Shocking find about Aussie diets

We’re not eating enough vegetables and still drinking too much, according to fresh research from Australia’s science agency.

The CSIRO’s Healthy Diet Score report, released on Tuesday, is the culmination of eight years of canvassing Aussie dietary habits, assessing nine areas of diet quality and compliance with Australian Dietary Guidelines.

The results show we have an average diet score in that time of of 55 out of 100 – but down from 56 in 2015 to 53 this year.

A key indicator of a health diet is eating three or more different vegetables in a main meal, but only 35 per cent of Australians are doing this regularly.

That’s down from 47 per cent in 2016.

Research scientist and report co-author Gilly Hendrie says the low collective score shows we just meet the pass mark when it comes to adopting the national dietary recommendations.

“The score is a stark reminder of the work that needs to be done to improve our eating habits and reduce the national waistline,” Dr Hendrie said.

Alcohol, cakes and biscuits, chocolate and confectionary, and takeaway foods dominated the discretionary eating category, with men consuming about 10 serves per week more than women,and younger adults about five serves per week more than older adults.

“The good news is that a healthy diet can be achieved with some simple changes,” Dr Hendrie said.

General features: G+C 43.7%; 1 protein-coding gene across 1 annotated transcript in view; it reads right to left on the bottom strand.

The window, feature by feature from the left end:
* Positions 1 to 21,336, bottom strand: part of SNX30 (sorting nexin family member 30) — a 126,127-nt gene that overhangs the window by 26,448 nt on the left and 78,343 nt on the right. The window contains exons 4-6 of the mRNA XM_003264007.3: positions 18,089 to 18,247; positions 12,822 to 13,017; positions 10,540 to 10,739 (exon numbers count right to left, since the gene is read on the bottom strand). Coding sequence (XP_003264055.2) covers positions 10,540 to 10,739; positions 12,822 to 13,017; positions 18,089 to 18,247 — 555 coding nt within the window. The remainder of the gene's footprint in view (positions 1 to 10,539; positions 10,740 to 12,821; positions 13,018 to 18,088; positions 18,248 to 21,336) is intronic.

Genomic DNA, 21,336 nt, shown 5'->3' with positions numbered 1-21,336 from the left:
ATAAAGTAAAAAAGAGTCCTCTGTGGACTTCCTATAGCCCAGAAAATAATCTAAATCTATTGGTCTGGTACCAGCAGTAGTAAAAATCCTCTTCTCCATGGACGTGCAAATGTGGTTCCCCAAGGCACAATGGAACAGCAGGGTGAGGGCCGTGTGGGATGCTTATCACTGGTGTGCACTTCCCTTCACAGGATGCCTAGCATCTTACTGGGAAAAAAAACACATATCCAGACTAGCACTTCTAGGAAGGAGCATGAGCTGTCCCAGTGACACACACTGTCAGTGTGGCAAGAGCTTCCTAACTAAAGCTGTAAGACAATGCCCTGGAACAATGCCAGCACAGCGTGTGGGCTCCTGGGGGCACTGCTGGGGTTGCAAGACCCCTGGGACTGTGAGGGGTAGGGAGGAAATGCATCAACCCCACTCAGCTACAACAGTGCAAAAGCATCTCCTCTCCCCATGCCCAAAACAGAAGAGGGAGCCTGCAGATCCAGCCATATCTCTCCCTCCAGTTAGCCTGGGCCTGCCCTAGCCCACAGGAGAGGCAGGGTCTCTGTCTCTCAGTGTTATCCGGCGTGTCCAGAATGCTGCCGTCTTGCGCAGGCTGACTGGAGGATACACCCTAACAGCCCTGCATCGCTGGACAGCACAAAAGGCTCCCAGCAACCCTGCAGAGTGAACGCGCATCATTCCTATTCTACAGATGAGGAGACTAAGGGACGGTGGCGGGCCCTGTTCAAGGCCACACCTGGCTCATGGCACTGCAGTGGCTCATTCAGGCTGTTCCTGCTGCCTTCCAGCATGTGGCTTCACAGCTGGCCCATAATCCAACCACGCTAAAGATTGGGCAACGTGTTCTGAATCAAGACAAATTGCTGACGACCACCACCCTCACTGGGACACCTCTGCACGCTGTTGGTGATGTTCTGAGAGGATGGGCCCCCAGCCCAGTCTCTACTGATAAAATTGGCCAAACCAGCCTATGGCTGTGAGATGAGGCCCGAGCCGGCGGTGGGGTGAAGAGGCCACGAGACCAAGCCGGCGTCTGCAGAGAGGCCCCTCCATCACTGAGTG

“The things to keep in mind is reduce, increase and add variety.

“In other words, reduce the amount of discretionary foods being consumed, increase healthy foods, including fruit and dairy and alternatives, and aim for variety by eating three or more different types of vegetables with your main meal.”

Australians did manage to score an impressive 93 out of 100 when it comes to beverages, thanks largely to choosing water over energy dense drinks like soft drink or juice.

And we scored 78 out of 100 when it comes to meats and alternatives – vegetables were 58 out of 100.

Construction workers were among those with the poorest diets, scoring 51 out of 100 on overall diet, while retired Australians and those working in the fitness industry reported some of the healthiest eating patterns with an average score of 59 out of 100.

Those working in construction and the beauty/fashion industry reported the highest discretionary food consumption – about 45 serves per week.

The report also showed that while women only had a slightly better diet quality than men (56 v 53 out of 100), their vegetable intake was markedly higher (62 v 54 out of 100).

Originally published as Shocking find on Aussie diets: Too much booze, not enough vegies

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